In a comprehensive 2016 study of more than 6,200 leisure travelers representing 300 national and international key markets feeding into the Montana tourism industry, 46.5 percent of respondents reported that they would be interested in coming to Montana to visit American Indian historical or cultural sites. Expected spending by this group of respondents ranked sixth, coming in above segments visiting Lewis and Clark-related historical sites, Glacier and Yellowstone National Parks, and geological/dinosaur-related historical sites. Furthermore, 35 percent of respondents rated “Historical attractions” as an “Extremely important” attribute in selecting travel destinations. This “history buff” segment represents over a third of the overall population of Montana’s tourism target market.
Senate Bill 309 would help bridge the gap in developing this promising niche market and bringing more of these travelers into our state.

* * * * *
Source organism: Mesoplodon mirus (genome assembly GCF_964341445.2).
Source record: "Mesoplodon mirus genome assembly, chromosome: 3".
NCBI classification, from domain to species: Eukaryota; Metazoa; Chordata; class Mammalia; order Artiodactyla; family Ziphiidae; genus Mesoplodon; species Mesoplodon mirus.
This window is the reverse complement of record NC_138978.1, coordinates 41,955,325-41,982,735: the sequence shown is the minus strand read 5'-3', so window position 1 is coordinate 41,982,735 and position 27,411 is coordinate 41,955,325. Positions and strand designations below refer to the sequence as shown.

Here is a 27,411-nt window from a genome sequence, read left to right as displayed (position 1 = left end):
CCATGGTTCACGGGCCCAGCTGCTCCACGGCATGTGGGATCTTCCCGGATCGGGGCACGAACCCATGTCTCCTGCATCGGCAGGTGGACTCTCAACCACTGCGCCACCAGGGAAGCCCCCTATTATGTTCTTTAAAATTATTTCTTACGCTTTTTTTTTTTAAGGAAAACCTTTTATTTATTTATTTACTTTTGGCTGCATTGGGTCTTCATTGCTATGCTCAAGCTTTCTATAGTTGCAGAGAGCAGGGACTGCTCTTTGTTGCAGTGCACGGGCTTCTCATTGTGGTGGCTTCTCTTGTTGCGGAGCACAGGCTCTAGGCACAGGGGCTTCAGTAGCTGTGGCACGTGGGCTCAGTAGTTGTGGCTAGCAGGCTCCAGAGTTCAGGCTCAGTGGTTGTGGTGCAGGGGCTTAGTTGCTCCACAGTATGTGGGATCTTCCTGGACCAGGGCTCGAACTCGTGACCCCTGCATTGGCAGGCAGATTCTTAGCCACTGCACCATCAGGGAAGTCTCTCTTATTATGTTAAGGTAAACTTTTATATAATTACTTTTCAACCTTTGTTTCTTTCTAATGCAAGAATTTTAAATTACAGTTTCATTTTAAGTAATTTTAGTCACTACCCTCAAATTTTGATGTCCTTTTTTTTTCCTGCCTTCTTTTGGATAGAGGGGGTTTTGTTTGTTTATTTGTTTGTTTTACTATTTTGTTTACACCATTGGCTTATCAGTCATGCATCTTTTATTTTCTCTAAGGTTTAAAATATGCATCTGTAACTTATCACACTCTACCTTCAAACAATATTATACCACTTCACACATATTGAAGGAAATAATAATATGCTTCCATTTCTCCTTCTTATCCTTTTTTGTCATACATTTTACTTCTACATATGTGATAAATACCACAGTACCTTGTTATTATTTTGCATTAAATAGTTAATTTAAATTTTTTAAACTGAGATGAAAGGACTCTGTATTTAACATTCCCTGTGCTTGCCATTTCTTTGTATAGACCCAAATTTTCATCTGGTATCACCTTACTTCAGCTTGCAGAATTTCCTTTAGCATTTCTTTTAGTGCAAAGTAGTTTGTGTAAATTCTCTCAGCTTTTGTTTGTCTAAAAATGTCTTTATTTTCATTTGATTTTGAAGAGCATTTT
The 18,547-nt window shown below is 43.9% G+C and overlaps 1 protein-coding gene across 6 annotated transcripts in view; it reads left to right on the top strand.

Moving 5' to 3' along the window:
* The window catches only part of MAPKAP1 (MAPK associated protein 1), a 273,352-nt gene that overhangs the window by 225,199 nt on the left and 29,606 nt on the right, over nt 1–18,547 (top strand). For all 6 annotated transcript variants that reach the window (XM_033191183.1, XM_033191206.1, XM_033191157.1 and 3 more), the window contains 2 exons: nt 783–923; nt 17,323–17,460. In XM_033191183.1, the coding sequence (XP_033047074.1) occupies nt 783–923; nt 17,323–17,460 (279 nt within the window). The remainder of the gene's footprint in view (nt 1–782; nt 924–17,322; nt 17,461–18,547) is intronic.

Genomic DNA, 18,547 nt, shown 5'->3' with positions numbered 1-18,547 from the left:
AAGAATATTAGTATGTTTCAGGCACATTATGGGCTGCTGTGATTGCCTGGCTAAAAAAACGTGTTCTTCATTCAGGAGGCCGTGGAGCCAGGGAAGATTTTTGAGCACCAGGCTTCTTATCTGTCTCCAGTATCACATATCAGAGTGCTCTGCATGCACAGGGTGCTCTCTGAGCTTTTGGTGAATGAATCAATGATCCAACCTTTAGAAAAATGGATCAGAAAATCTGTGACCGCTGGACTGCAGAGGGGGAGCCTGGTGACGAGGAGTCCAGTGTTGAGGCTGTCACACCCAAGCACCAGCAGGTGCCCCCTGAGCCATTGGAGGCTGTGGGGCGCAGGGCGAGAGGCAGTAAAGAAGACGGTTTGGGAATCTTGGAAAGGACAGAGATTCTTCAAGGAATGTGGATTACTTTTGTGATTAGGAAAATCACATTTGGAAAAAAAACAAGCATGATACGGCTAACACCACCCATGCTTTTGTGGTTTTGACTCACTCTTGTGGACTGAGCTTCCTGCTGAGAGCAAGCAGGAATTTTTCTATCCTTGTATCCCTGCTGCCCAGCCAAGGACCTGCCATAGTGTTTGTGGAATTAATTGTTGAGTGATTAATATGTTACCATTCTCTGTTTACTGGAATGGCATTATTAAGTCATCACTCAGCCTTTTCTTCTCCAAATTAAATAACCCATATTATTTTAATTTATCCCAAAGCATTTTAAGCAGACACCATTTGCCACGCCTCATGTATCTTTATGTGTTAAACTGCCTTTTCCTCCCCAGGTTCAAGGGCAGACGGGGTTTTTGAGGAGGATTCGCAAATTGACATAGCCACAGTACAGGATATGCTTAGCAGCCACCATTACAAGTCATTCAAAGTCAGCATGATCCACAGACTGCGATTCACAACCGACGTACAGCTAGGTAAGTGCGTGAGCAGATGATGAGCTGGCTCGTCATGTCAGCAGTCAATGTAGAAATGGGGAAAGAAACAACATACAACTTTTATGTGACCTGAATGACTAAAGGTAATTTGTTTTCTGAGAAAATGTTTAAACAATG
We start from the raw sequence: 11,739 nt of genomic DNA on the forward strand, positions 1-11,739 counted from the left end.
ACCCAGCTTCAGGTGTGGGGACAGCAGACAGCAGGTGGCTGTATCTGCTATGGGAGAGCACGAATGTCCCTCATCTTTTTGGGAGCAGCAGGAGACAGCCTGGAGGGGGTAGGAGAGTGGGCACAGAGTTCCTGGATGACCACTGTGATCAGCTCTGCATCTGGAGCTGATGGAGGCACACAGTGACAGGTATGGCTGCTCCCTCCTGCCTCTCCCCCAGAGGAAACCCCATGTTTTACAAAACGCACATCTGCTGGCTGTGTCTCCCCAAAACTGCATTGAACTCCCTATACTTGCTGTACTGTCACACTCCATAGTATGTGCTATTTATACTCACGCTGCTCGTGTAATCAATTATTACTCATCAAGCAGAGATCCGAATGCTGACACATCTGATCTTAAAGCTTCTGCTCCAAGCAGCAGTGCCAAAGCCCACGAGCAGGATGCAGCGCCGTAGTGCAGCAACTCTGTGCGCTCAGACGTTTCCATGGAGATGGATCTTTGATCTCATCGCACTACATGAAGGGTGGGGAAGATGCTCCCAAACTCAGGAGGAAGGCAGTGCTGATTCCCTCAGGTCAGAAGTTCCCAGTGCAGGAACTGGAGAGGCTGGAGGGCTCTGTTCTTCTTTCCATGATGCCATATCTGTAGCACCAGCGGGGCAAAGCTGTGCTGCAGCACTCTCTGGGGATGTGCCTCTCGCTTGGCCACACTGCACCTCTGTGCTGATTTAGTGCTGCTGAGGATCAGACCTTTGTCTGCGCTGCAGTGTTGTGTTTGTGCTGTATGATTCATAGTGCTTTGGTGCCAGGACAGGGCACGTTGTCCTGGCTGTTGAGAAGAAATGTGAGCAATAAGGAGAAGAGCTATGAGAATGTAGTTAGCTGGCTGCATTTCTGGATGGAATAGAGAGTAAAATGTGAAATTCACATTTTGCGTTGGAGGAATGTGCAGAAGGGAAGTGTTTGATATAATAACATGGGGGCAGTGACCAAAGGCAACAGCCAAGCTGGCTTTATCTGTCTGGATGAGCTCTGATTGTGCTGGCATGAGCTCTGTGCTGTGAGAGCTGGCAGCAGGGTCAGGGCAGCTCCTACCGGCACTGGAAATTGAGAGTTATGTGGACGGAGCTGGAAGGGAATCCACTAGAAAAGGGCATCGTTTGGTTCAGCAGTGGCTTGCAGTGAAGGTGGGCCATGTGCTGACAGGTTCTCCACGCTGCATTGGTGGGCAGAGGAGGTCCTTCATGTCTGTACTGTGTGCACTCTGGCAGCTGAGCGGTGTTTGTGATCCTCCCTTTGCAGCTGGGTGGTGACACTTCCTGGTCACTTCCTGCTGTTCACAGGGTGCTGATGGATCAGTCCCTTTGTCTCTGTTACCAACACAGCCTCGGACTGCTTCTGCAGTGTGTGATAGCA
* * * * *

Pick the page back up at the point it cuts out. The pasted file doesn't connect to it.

Focus and Investment in Indian Country Tourism
Senate Bill 309 aims to increase tourism in Indian Country and Montana. Many tribes are seeking to diversify from single-revenue generating assets like agriculture, coal, or timber to include more emphasis on tourism. From hotels, campgrounds, gas stations, guided hunts, and exhibitions of traditional culture, several tribes have already undertaken a variety of economic development efforts focused on tourism and others are planning to do more in the future.
In addition to the efforts and enterprises undertaken by tribal governments there are also several individual Indian-owned businesses working to draw visitors to their communities. These businesses offer an array of products and services including activities like white water rafting, overnight camping in tipis and cabins, and guided cultural tours of tribal homelands.
Senate Bill 309 would help maximize the benefits of tourism to enhance reservation economies by supporting the growth of local businesses and increasing employment opportunities.